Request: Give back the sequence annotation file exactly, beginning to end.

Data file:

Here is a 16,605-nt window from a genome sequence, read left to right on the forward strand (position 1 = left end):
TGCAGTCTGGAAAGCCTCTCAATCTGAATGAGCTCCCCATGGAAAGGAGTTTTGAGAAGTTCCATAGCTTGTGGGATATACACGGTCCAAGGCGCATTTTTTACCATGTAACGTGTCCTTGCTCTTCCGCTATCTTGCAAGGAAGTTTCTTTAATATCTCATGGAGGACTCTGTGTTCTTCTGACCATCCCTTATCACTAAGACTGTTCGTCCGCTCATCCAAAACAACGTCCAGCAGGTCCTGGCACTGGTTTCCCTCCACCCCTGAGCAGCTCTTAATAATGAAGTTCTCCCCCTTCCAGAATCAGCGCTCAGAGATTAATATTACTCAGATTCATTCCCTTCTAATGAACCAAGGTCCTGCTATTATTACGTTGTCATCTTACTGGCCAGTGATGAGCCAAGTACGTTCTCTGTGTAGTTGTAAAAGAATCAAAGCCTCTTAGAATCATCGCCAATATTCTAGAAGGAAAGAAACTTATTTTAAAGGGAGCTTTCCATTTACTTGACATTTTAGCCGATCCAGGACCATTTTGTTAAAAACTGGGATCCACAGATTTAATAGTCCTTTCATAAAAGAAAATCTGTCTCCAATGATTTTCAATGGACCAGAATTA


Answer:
Here is a 16,605-nt window from a genome sequence, read left to right on the forward strand (position 1 = left end):
TGCAGTCTGGAAAGCCTCTCAATCTGAATGAGCTCCCCATGGAAAGGAGTTTTGAGAAGTTCCATAGCTTGTGGGATATACACGGTCCAAGGCGCATTTTTTACCATGTAACGTGTCCTTGCTCTTCCGCTATCTTGCAAGGAAGTTTCTTTAATATCTCATGGAGGACTCTGTGTTCTTCTGACCATCCCTTATCACTAAGACTGTTCGTCCGCTCATCCAAAACAACGTCCAGCAGGTCCTGGCACTGGTTTCCCTCCACCCCTGAGCAGCTCTTAATAATGAAGTTCTCCCCCTTCCAGAATCAGCGCTCAGAGATTAATATTACTCAGATTCATTCCCTTCTAATGAACCAAGGTCCTGCTATTATTACGTTGTCATCTTACTGGCCAGTGATGAGCCAAGTACGTTCTCTGTGTAGTTGTAAAAGAATCAAAGCCTCTTAGAATCATCGCCAATATTCTAGAAGGAAAGAAACTTATTTTAAAGGGAGCTTTCCATTTACTTGACATTTTAGCCGATCCAGGACCATTTTGTTAAAAACTGGGATCCACAGATTTAATAGTCCTTTCATAAAAGAAAATCTGTCTCCAATGATTTTCAATGGACCAGAATTA